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Obryk v. Berryhill

United States District Court, N.D. Illinois, Eastern Division

December 20, 2017

RANDALL B. OBRYK, Plaintiff,
v.
NANCY A. BERRYHILL, ACTING COMMISSIONER OF SOCIAL SECURITY, Defendant

          MEMORANDUM OPINION AND ORDER

          HON. VIRGINIA M. KENDALL UNITED STATES DISTRICT JUDGE.

         This matter is before the Court on Plaintiff Randall B. Obryk's complaint seeking review of the denial of disability benefits by the Commissioner of Social Security (“the Commissioner”) for the period between June 1, 2009, and November 22, 2014. (Dkt. No. 1.) The Commissioner concluded that the Administrative Law Judge (“ALJ”) was correct that the Plaintiff was not disabled at any time, followed by the Appeals Council's decision that the Plaintiff was, in fact, disabled as of November 22, 2014. The Social Security Administration (“SSA”) filed a motion for summary judgment asking the Court to affirm the decision of the Commissioner. (Dkt. No. 18.) The Court hereby reverses the SSA decision, remanding for further proceedings consistent with this opinion, and denies the motion for summary judgment. [1; 18.]

         BACKGROUND

         I. Obryk's Health and Initial Disability Application

         A. Before Obryk's September 2012 Disability Application

         Randall B. Obryk (“Obryk”) just turned 59 years old. Before he experienced the health issues and subsequent disability at question in this case, he began working as a maintenance technician in 1982 for various colleges and apartment buildings after obtaining some high school education. (Dkt. No. 12-1 at 39-40.)[1] He continued to work as a maintenance technician through September 2007 with duties that included electrical repairs, plumbing, heating, ventilation, and air conditioning (“HVAC”) tasks. (Id. at 40-41.) These jobs were physically demanding, requiring him to be on his feet most of the time, occasionally to lift about 50 pounds, and to use various tools that applied pressure and torque. (Id. at 40-42.)

         On April 14, 2005, things took a turn when Hinsdale Hospital admitted Obryk because he had trouble breathing. (Id. at 229.) He underwent surgery in 2006 to replace a part of his aorta with a mechanical valve. (Id. at 45-46.) After Obryk's surgery, he went back to work, but his health problems kept him from fully performing. (Id. at 57.) For instance, Obryk testified he experienced muscle pain, heart pain, weakness, and fatigue. (Id.) He also experienced problems with heavy lifting and not completing tasks in the allotted amount of time. (Id. at 58-59.)

         In addition to his cardiac problems, Obryk also suffers from depression. Obryk stated that he has always dealt with depression, but his depression worsened starting in 2002. (Id. at 266.) That year, Obryk's apartment caught on fire and he moved into his parent's house. (Id.) His mom fell ill shortly thereafter in 2003 and ultimately died of a blood infection. (Id.) His good friend died in 2006, his dog died in 2007, and his father died in 2009. (Id.) According to Obryk, each of these developments worsened his depression. (Id.) Obryk also attributed some of his depression to the two major operations he had.[2] (Id.) When Obryk experiences depression, he loses energy, feels fatigued, and experiences dizzy spells. (Id.) He also gets easily angered and has a hard time communicating with people. (Id.)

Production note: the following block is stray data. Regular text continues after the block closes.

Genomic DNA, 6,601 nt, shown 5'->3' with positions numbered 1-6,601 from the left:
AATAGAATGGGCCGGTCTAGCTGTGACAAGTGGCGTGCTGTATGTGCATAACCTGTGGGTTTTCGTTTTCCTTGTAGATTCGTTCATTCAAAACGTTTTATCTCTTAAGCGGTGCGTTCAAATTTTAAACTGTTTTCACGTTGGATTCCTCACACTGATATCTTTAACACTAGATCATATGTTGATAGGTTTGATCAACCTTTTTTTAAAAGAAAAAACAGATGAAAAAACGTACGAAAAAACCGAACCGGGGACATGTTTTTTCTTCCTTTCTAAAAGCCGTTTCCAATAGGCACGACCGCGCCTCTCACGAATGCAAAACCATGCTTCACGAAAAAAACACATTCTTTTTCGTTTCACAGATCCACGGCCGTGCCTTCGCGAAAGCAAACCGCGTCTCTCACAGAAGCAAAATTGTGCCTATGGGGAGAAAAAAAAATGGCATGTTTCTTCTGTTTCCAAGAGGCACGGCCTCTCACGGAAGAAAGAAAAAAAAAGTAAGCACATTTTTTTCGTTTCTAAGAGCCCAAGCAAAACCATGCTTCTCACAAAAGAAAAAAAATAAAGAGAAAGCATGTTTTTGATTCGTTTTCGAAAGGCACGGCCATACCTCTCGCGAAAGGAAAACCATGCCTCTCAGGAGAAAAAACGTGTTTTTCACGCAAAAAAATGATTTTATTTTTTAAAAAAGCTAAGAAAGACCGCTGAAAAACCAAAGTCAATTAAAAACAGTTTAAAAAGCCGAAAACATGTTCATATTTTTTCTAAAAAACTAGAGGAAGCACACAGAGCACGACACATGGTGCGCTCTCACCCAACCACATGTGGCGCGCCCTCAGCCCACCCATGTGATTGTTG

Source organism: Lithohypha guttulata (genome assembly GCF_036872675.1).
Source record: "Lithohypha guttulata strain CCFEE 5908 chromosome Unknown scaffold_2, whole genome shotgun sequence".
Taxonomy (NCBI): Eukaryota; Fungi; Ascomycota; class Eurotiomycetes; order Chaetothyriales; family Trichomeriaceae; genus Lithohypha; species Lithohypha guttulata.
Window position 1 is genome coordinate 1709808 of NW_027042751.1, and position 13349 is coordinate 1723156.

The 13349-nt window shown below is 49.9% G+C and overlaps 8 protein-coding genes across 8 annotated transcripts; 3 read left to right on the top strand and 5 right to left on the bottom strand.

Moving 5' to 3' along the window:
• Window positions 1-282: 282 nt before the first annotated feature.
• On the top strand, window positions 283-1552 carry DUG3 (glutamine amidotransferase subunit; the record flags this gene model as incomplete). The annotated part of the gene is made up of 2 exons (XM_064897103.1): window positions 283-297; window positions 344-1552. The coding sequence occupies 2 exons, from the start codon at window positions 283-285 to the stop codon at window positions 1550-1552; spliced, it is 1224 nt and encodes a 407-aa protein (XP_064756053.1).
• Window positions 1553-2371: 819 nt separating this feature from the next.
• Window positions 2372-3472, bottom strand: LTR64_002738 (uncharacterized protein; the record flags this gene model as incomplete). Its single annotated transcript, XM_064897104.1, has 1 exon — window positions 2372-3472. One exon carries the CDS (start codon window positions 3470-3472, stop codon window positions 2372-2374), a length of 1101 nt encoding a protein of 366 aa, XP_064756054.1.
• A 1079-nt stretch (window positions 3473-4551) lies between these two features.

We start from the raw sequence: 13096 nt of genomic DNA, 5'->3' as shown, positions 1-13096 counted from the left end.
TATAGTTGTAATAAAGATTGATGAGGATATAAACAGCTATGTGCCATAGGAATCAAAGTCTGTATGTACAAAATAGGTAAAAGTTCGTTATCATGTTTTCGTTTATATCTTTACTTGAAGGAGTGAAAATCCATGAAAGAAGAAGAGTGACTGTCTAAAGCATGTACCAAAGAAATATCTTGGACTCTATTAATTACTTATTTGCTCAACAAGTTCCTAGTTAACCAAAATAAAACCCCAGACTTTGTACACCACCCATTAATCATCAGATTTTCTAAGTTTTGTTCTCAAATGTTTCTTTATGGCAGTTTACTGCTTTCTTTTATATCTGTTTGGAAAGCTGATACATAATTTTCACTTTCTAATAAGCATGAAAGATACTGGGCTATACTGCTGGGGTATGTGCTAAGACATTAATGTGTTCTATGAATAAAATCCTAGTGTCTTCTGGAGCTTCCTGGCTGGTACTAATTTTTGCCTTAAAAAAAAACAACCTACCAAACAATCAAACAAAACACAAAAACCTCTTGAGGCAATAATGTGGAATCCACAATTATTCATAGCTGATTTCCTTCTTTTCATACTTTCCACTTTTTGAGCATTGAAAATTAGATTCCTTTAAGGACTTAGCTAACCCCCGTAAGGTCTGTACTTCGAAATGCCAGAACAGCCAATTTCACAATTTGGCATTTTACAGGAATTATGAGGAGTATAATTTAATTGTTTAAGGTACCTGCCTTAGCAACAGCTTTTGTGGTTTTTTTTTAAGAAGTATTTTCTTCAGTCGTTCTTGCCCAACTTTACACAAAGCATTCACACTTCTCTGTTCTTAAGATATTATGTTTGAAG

Obryk alleges an onset date for his disability of June 1, 2009, which is the date he became unable to work due to cardiac and depression. (Id. at 5-6; 100.) Obryk stated that he needed to leave his job on that date because he got a new supervisor who did not understand his limitations, including not being able to work for long periods of time and only being able to walk for about 20 minutes before he has to sit and take a 10 minute break. (Id. at 44; 48.) Since he quit his job, Obryk has had no sources of income aside from his Supplemental Security Income (“SSI”) benefits. (Dkt. No. 1 at 9.) He mainly uses his savings and a small inheritance that he received to support himself. (Dkt. No. 12-1 at 52.)

         Since his surgery, Obryk has been able to maintain his household, which includes washing dishes, vacuuming, sweeping, dusting, doing laundry, and preparing frozen dinners. (Id. at 53-54.) He grocery shops, but only when someone can give him a ride and help him carry his packages into the house. (Id.) He cares for his small dog, which includes feeding it, giving it water, and taking it for walks, even though he cannot walk more than a couple of blocks and has trouble walking uphill and downhill. (Id. at 54.) Obryk also administered his father's estate, which the record describes as primarily selling his father's house. (Id. at 24.)

         From September 24, 2009, through January 3, 2013, Obryk was under the general care of Dr. Michael Brooks (“Brooks”), Doctor of Osteopathic Medicine (“D.O.”). (Id. at 229.) During this time, Brooks followed Obryk's conditions of hypercholesterolemia, [3] hypertension, and depression. (Id. at 238.) When Brooks first saw Obryk on September 24, 2009, Brooks noted that Obryk needed to get blood work done. (Id. at 229.) Even though he had no insurance at the time, Obryk stated that he understood the need to get the blood work done and that he was willing to comply. (Id. at 229; 237.)

         From November 16, 2009, through March 18, 2013, Dr. Duane Follman (“Follman”), Doctor of Medicine (“M.D.”) followed Obryk's cardiac problems. (Id. at 229.) On November 16, 2009, Follman conducted a cardiology consultation of Obryk and reported that Obryk's conditions of cardiomyopathy[4] and hypertension remained stable and that his hypercholesterolemia was well controlled on medical therapy. (Id.) Follman also noted that Obryk was aware of his surroundings and his mood was appropriate. (Id. at 246.)